IN THE HAMLET OF NASH, in this parish, about a quarter of a mile westward from Leeds-park, is a house called BATTLE-HALL, which from the remains of gothic architecture in it, seems to be of some antiquity, for there is still remaining in it, a large gothic stone arch, supported by two images, which reaches entirely to the top of the house; there is also, a door-case of stone, in which is a groove for a portcullis, which seems to have led into some place of safety; there is besides, on the other side of the house, a fair-place for holy water. Some have supposed this to have been the place where Robert de Crevequer, the founder of Leeds-castle, had placed the three canons, which he afterwards removed to Leeds-priory on his foundation of it. But the most antient parts of this building seem to be of a much later date, and if that was the purpose of it, the house must have been rebuilt since. Whatever it was, it remained a lay see, and in the reign of Henry VII. was in the possession of Robert Chambre, who in the 16th year of that reign, released his claim and right to Robert Wotton, gent. of Boughton Malherb, Christopher Porter, clerk, &c. in his tenement, called Battaile-hall, with its appurtenances, situated at Nash, in Ledes. It afterwards came to be the property of the Coverts, of Leeds-abbey, with whom it staid till Sir John Covert passed it away to Mr. Harsnet; after some intermediate owners it came into the possession of Mr. Samuel Quested, of whom it was bought by the Hon. Robert Fairfax, who repaired and sitted it up for his residence, till his removal to Leeds-castle; since whose death it is become, with the rest of his estates, the property of his nephew the Rev. Dr. Denny Martin Fairfax, the present owner of it.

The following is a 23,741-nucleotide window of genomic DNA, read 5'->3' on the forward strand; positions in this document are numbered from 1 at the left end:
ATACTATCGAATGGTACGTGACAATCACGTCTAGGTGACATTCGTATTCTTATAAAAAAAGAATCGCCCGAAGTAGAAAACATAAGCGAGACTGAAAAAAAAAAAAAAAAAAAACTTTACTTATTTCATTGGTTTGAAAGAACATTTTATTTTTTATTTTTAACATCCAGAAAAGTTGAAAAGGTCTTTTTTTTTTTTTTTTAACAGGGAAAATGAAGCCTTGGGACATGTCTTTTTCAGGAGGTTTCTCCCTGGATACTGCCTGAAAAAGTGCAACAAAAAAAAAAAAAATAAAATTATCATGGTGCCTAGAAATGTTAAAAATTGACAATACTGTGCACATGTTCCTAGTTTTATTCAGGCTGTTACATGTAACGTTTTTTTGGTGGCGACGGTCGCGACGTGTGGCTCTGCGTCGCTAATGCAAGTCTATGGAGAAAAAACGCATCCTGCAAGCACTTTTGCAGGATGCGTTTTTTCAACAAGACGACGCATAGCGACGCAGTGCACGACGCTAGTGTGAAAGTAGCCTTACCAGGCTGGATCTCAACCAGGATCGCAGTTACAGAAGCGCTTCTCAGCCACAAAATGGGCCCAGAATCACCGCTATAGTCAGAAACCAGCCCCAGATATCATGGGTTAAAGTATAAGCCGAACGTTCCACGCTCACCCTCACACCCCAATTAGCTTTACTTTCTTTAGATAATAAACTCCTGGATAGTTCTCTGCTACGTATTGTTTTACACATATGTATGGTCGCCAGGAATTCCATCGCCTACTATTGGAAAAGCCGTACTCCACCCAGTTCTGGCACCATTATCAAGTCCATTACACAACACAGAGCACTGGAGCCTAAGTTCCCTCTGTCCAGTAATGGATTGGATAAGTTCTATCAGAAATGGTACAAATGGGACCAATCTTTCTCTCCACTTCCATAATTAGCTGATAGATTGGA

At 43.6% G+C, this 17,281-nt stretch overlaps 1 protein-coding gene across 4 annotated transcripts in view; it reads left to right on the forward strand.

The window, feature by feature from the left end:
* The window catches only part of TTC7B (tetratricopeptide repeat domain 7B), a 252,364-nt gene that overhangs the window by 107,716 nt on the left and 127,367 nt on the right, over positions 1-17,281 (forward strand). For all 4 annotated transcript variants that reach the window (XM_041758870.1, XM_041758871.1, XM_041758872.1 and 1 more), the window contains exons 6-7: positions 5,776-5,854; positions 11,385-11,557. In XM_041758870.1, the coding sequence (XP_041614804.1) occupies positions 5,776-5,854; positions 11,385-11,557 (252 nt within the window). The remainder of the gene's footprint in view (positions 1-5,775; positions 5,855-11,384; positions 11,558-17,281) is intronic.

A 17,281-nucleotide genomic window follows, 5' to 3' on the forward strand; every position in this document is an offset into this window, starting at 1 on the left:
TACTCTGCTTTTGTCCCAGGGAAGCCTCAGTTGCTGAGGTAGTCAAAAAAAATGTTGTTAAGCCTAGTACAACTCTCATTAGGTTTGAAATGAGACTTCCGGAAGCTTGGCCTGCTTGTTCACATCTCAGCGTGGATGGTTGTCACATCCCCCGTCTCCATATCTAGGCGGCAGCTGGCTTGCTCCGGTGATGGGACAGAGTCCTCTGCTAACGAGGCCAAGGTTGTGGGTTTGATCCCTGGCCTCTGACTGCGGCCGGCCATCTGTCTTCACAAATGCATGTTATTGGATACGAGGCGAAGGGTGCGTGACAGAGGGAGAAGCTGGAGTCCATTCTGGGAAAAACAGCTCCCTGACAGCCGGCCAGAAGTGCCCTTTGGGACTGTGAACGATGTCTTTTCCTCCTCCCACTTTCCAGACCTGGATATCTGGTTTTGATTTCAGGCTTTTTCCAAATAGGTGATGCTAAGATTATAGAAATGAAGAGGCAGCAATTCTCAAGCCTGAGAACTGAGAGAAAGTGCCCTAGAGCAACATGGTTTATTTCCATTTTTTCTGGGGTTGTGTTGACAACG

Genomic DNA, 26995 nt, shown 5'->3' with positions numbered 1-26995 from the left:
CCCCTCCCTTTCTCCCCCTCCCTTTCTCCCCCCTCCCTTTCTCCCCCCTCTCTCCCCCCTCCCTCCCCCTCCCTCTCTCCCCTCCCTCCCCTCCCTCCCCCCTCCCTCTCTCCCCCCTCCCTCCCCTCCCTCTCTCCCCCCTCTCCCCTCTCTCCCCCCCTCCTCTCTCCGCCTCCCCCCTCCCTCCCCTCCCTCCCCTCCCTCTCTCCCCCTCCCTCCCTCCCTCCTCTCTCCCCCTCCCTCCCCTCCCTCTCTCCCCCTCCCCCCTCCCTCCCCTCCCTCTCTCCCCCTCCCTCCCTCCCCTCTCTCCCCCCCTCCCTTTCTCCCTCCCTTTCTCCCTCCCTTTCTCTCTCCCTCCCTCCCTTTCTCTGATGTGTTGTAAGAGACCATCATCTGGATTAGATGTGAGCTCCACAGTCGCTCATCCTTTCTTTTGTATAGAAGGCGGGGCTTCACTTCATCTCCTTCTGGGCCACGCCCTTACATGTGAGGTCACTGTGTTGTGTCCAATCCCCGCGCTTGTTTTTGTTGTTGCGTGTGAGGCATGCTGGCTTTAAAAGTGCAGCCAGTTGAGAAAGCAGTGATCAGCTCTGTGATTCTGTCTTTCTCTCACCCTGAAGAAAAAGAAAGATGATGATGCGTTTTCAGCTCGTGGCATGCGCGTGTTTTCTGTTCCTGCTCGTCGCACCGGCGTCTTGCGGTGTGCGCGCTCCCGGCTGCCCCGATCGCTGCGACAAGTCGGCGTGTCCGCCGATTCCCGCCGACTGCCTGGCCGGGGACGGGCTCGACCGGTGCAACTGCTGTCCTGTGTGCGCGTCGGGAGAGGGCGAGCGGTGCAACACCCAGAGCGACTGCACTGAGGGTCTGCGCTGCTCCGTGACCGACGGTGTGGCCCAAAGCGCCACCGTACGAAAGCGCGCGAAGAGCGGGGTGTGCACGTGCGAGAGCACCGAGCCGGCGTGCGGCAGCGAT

MRS. ELIZABETH CAYSER, of Hollingborne, widow, gave by will, in 1612, a sum of money to buy land, which has been since purchased in that parish; out of the rents of which she directed, there should be yearly paid on the anniversary of her death, Sept. 22, 5s. among ten of the poorest of the parish of Leeds, by the minister, churchwardens, and overseers of it.
ARCHBISHOP SANCROFT gave a silver cup and plate, for the service of the sacrament.